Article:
City libraries walk the talk

A new collaboration between the City of Cape Town’s Library Services and Tape Aids for the Avid Reader, will ensure visually impaired patrons and those struggling with learning disabilities such as dyslexia are able to access their audio books more readily.

Due to delays with the postal service, many members of Tape Aids are struggling to receive their talking books and libraries hope this new service will facilitate access to the material.

The pilot project between six of the City’s libraries and Tape Aids for the Avid Reader hopes to alleviate this problem by making facilities inclusive and accessible for patrons.

The Central, Rondebosch, Bellville, Bellville South, Strand and Grassy Park libraries have extended their services to include Tape Aids for the Avid Reader.

‘This means members of Tape Aids, as well as patrons to these libraries, will be able to access their talking books without having to wait for it to arrive via post. They will be able to take the CD or log onto the Tape Aids website and download the audio book to their smartphone,’ said the City’s Mayoral Committee Member for Community Services and Health, Councillor Patricia van der Ross.

If a patron is not a member of Tape Aids, but a member of the library, they would be able to take out the audio books. Should you not be a member of a City library, staff will assist patrons in joining Tape Aids and/or the library.

Tape Aids for Avid Readers’ audio library shares the gift of reading with persons who have difficulty reading, opening whole new worlds by transforming the silent written page to the spoken word in English and the majority of South Africa’s indigenous languages.

The difference between the Tape Aids Hear-to-Read mini-libraries and all other libraries is that they produce all the accessible “Talking Books” available on their library shelves.

Their volunteer narrators and proof-readers throughout South Africa, have helped them transform over 40 000 book titles since 1958 when the non-profit organisation, Tape Aids for the Blind, was first established.

Since 2012, when they migrated from cassette tape formats to digital, Tape Aids has been paying it forward to benefit all persons who are visually impaired or otherwise print-disabled with conditions such as dyslexia (which affects more than 10% of our population), or autism or those with Parkinson’s or other physical or neurological disorders.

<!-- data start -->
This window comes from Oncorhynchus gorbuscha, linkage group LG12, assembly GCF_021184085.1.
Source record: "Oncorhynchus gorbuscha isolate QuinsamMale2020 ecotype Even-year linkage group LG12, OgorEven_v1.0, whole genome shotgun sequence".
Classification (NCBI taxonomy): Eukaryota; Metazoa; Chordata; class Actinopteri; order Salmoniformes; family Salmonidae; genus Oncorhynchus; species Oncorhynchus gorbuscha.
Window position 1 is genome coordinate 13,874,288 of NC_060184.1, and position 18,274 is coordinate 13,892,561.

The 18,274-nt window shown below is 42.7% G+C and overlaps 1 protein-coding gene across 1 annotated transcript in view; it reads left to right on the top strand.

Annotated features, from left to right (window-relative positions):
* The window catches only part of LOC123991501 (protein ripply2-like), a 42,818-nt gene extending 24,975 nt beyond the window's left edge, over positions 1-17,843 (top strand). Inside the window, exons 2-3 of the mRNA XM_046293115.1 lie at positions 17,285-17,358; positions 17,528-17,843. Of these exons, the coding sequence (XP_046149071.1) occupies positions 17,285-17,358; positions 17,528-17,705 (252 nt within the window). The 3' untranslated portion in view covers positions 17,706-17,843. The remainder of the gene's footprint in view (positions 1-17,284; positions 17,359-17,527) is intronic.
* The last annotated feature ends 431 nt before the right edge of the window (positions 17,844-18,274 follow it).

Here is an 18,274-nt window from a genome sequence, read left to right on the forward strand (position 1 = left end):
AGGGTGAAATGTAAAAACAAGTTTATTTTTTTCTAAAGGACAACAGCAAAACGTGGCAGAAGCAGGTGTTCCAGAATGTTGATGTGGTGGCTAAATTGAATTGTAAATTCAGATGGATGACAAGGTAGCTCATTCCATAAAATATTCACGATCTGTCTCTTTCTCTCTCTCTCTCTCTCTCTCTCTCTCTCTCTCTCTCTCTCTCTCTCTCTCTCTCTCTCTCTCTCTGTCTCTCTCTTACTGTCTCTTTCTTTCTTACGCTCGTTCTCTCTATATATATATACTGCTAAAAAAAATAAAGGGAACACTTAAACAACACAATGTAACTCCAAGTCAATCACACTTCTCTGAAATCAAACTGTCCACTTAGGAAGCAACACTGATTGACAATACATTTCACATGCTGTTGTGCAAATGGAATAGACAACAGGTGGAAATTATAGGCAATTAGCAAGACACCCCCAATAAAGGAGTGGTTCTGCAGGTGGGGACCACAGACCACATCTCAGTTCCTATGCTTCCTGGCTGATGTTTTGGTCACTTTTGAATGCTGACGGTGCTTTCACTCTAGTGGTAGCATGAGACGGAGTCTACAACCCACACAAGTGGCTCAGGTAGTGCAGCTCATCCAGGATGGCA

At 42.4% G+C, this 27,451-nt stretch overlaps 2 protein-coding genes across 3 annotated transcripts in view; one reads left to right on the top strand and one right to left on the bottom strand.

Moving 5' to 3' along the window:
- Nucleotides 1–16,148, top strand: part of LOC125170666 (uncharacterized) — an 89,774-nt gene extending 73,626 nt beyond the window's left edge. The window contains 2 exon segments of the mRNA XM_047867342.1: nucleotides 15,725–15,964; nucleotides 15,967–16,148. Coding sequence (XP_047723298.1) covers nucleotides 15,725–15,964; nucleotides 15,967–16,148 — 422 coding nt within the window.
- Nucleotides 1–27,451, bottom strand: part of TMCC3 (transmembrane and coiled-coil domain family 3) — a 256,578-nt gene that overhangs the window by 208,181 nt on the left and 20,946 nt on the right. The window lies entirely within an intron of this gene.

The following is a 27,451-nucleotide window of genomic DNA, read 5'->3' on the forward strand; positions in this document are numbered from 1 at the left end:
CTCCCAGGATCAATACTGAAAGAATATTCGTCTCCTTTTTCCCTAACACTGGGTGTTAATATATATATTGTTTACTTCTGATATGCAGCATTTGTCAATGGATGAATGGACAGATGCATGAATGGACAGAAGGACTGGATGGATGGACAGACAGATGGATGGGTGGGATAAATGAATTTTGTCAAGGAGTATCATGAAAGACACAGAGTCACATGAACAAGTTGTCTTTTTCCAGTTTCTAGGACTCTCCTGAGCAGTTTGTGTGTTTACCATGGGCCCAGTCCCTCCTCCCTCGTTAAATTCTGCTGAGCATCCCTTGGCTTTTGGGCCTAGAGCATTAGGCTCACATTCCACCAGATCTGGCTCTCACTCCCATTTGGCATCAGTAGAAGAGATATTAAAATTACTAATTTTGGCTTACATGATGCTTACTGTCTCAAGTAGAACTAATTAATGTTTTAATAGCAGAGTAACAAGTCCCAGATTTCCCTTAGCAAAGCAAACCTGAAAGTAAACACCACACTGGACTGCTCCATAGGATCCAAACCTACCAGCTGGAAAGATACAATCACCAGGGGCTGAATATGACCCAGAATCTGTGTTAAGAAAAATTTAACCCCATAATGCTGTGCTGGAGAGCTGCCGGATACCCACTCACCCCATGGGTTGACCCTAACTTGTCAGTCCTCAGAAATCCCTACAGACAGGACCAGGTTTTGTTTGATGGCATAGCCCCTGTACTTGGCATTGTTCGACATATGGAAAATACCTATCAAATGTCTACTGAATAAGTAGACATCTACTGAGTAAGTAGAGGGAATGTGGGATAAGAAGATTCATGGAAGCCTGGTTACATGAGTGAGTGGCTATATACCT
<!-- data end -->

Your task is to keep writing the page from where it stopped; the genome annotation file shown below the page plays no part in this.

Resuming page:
Tape Aids’ Talking Books are available to their members in the universal standard mp3 formats so they can be played back on any device including mobile phones. Their books have unique navigational encryption features to assist place finding by vision impaired users whilst also providing copyright protection to Publishers.

Working with policymakers, teachers, learners, and parents, Tape Aids is committed to building a nation of avid readers with good comprehension and pronunciation skills.

Tape Aids’ members can access the website by using screen-reader software that converts text to speech as well as other multi-layered accessibility features, applications and tools like audio prompts for the various functions, assisting visually impaired persons to easily navigate the website.

Tape Aids offers a Hear-to-Read Dual Reading Method and Talking Books where audible and visual (or tactile – Braille) inputs occur simultaneously.

‘The City’s LIS and Tape Aids are committed to raising literacy levels and building a new generation of readers. Books open up a world of escape, imagination and creativity and we will do all we can to ensure all our residents are included,’ said Councillor Van der Ross.

Caption 1: Tape Aids member Desmond Jacobs is happy the service is available at Bellville Library.

Caption 2: The display at Bellville Library.

Caption 3: Patron Alte Watkins, left, receives more information on the service at the Strand Library from assistant librarian Moeniera Gabier.

Source: City Of Cape Town

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